Even central bankers are starting to doubt whether QE has done much good. Stephen Williamson,vice-president of the Federal Reserve Bank of St Louis, has just issued a study in which he concludes : “There is no work, to my knowledge, that establishes a link from QE to the ultimate goals of the Fed – inflation and real economic activity. Indeed casual evidence suggests that QE has been ineffective.”
Debt has not been reduced overall and but extended in the corporate sectors of the major economies. There is still a huge layer of fictitious capital, as Marx called it. It is this that is now collapsing. It appears that global investors are beginning to realise that the ‘recovery’ is fictitious and is only on yet another credit-fuelled mirage.
The supporters of the latest credit bubble, like Ben Bernanke, the former head of the US Federal Reserve, and Larry Summers, the ‘secular stagnation’ guru , are worried. In the Financial Times today, Summers writes that “a reasonable assessment of current conditions suggest that raising rates in the near future would be a serious error”.
The Federal Reserve had been set to start to hike interest rates at the end of this year because the US economic recovery was now assured. I have stated in previous posts here the risk that this posed to the global economy if it was still in what I call a Long Depression (not the same as secular stagnation). Summers too is concerned. But what does he propose that the US policy makers do about it?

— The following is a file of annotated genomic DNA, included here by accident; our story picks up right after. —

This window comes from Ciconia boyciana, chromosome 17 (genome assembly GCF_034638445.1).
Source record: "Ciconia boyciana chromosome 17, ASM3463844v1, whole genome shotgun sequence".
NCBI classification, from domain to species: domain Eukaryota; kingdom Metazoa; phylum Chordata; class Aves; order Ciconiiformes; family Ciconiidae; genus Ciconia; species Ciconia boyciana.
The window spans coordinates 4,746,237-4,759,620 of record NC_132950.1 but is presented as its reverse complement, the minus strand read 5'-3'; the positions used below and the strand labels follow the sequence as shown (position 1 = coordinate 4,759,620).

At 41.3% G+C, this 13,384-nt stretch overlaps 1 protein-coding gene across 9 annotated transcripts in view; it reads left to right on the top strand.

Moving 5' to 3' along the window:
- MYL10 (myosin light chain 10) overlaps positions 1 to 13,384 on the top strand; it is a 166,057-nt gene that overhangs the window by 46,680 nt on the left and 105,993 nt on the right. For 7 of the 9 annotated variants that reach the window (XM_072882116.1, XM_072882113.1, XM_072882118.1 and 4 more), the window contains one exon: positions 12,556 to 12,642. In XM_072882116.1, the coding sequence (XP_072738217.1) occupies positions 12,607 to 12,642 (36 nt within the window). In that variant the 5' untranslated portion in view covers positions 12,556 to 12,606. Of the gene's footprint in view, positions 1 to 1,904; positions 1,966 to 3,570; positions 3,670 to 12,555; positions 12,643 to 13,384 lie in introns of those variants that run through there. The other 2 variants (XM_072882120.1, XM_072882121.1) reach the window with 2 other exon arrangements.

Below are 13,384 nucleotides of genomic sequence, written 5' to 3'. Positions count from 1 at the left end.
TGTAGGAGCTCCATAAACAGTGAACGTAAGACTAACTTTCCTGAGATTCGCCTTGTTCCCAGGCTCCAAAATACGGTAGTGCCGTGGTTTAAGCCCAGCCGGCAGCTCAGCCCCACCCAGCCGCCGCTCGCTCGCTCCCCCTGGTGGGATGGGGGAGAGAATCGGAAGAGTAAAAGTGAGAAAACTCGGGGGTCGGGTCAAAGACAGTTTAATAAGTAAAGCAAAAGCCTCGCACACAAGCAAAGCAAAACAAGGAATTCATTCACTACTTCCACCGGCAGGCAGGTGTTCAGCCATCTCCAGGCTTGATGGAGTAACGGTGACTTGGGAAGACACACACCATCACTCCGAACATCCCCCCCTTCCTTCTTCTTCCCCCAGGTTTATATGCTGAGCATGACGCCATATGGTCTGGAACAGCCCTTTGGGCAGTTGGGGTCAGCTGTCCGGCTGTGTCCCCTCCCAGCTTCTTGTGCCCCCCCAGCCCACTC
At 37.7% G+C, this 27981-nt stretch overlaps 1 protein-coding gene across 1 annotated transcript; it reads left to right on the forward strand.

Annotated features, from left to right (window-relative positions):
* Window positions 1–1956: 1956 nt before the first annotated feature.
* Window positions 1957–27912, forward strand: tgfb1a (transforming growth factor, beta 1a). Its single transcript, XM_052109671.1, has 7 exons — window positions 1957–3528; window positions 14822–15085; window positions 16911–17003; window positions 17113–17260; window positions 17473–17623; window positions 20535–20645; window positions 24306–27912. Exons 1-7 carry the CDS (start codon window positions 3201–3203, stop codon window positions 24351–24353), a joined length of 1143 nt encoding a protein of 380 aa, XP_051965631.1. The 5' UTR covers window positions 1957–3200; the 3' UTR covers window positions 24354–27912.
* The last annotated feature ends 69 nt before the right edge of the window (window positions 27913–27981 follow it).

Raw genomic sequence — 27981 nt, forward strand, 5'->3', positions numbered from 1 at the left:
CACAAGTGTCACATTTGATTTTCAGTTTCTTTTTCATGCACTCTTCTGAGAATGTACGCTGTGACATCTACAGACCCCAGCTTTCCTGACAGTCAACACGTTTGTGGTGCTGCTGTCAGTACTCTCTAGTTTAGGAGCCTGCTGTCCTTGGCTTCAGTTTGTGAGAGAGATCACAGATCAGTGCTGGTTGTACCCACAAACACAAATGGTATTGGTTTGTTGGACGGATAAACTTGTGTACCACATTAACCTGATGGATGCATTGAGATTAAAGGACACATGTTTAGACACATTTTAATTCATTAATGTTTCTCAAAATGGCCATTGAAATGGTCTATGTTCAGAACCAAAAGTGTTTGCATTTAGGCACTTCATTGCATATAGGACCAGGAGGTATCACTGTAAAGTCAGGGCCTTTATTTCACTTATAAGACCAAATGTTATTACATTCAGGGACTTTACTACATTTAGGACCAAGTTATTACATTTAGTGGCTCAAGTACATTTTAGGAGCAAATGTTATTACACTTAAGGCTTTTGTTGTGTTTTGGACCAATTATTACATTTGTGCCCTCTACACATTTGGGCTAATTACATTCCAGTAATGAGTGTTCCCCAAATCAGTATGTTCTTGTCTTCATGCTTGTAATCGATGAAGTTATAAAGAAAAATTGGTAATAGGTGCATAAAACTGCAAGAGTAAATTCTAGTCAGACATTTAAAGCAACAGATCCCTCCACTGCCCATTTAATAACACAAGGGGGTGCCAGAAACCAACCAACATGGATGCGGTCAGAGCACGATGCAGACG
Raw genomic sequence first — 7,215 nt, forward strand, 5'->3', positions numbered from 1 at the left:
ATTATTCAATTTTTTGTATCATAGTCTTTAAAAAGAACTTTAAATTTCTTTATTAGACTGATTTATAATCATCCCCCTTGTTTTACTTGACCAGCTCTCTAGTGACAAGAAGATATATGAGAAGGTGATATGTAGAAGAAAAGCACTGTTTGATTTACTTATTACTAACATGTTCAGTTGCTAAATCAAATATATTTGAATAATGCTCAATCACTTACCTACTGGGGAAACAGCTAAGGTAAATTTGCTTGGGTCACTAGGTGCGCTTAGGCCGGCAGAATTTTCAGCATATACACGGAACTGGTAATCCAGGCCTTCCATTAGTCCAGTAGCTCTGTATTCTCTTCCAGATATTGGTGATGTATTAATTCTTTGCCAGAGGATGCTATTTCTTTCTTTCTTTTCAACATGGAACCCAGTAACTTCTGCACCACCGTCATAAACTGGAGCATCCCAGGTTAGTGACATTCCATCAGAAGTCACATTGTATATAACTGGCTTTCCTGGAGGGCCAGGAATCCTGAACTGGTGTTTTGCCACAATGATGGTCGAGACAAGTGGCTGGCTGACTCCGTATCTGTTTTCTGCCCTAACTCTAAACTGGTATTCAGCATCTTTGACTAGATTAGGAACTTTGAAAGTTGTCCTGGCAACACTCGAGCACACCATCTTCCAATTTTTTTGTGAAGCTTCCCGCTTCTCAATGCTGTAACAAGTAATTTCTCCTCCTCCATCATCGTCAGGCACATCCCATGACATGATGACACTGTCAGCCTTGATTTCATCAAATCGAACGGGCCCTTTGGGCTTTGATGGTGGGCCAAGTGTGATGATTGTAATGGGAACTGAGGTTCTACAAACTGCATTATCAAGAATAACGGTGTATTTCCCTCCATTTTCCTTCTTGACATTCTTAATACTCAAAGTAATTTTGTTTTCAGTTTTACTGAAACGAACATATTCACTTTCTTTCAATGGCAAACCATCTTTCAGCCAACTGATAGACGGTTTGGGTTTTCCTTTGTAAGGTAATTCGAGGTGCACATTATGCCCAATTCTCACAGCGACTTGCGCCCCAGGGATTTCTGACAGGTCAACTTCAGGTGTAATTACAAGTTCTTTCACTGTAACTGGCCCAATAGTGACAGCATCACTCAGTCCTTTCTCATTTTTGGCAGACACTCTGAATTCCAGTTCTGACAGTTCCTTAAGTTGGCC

Summers simply calls for a continuation of the low interest rate policy that has so far signally failed to restore economic growth and instead has merely fueled a credit boom and rising inequality of income and wealth. “Satisfactory growth, if it can be achieved, requires very low interest rates that historically we have only seen during economic crises.” So it’s cheap money forever for Summers. Summers does say that there should be other measures: “such as steps to promote public and private investment”. But he provides no explanation of how investment is to raised by the capitalist sector in an environment where profitability is turning down globally despite the credit bubble. And where is the public investment?
The capitalist system needs to be cleansed of the fictitious capital built up under the policies of Bernanke and Summers and the central banks of the UK, Japan and now the ECB. It needs to deleverage not leverage more. The stock market is recognising that. Of course, ‘deleveraging’ would mean another major global slump to devalue capital and restore profitability in the productive sectors. That is the future that is getting closer.
Michael Roberts works in the City of London as an economist. He is the author of Marxism and the Global Crisis of Capitalism (2015) and The Great Recession: A Marxist View. This article was first published by The Next Recession.